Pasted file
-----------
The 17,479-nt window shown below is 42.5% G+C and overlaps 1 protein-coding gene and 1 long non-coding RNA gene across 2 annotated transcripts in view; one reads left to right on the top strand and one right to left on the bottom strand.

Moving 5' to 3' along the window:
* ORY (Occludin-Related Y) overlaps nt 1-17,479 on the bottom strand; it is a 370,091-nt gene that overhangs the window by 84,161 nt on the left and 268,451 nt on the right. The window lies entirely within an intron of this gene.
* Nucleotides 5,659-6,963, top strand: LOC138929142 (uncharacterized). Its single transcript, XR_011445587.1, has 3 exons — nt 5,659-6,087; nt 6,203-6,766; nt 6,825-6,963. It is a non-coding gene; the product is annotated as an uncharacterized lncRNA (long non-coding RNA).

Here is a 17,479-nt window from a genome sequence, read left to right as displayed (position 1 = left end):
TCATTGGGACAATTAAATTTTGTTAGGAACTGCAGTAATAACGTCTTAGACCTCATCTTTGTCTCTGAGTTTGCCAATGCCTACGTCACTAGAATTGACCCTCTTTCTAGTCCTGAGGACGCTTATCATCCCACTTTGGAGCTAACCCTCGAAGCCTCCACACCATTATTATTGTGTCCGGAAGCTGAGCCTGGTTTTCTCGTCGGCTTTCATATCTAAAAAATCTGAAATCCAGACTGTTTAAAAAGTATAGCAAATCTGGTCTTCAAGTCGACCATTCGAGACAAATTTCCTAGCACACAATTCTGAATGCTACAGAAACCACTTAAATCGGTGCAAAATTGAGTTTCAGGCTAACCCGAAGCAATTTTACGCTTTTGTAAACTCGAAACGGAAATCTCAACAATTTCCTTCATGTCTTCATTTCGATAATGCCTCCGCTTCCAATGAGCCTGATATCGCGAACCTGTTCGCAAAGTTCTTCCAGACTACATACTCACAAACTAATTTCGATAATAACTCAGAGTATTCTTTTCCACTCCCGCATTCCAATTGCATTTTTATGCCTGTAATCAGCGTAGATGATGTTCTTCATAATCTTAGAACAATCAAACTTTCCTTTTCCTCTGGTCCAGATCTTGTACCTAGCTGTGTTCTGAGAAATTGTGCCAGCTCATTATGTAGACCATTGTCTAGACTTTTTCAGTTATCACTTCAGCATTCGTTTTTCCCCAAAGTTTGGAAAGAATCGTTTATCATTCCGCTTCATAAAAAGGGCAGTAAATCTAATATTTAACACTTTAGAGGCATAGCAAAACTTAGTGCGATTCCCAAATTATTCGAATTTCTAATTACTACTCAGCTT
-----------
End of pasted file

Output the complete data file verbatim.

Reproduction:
The 17,479-nt window shown below is 42.5% G+C and overlaps 1 protein-coding gene and 1 long non-coding RNA gene across 2 annotated transcripts in view; one reads left to right on the top strand and one right to left on the bottom strand.

Moving 5' to 3' along the window:
* ORY (Occludin-Related Y) overlaps nt 1-17,479 on the bottom strand; it is a 370,091-nt gene that overhangs the window by 84,161 nt on the left and 268,451 nt on the right. The window lies entirely within an intron of this gene.
* Nucleotides 5,659-6,963, top strand: LOC138929142 (uncharacterized). Its single transcript, XR_011445587.1, has 3 exons — nt 5,659-6,087; nt 6,203-6,766; nt 6,825-6,963. It is a non-coding gene; the product is annotated as an uncharacterized lncRNA (long non-coding RNA).

Here is a 17,479-nt window from a genome sequence, read left to right as displayed (position 1 = left end):
TCATTGGGACAATTAAATTTTGTTAGGAACTGCAGTAATAACGTCTTAGACCTCATCTTTGTCTCTGAGTTTGCCAATGCCTACGTCACTAGAATTGACCCTCTTTCTAGTCCTGAGGACGCTTATCATCCCACTTTGGAGCTAACCCTCGAAGCCTCCACACCATTATTATTGTGTCCGGAAGCTGAGCCTGGTTTTCTCGTCGGCTTTCATATCTAAAAAATCTGAAATCCAGACTGTTTAAAAAGTATAGCAAATCTGGTCTTCAAGTCGACCATTCGAGACAAATTTCCTAGCACACAATTCTGAATGCTACAGAAACCACTTAAATCGGTGCAAAATTGAGTTTCAGGCTAACCCGAAGCAATTTTACGCTTTTGTAAACTCGAAACGGAAATCTCAACAATTTCCTTCATGTCTTCATTTCGATAATGCCTCCGCTTCCAATGAGCCTGATATCGCGAACCTGTTCGCAAAGTTCTTCCAGACTACATACTCACAAACTAATTTCGATAATAACTCAGAGTATTCTTTTCCACTCCCGCATTCCAATTGCATTTTTATGCCTGTAATCAGCGTAGATGATGTTCTTCATAATCTTAGAACAATCAAACTTTCCTTTTCCTCTGGTCCAGATCTTGTACCTAGCTGTGTTCTGAGAAATTGTGCCAGCTCATTATGTAGACCATTGTCTAGACTTTTTCAGTTATCACTTCAGCATTCGTTTTTCCCCAAAGTTTGGAAAGAATCGTTTATCATTCCGCTTCATAAAAAGGGCAGTAAATCTAATATTTAACACTTTAGAGGCATAGCAAAACTTAGTGCGATTCCCAAATTATTCGAATTTCTAATTACTACTCAGCTT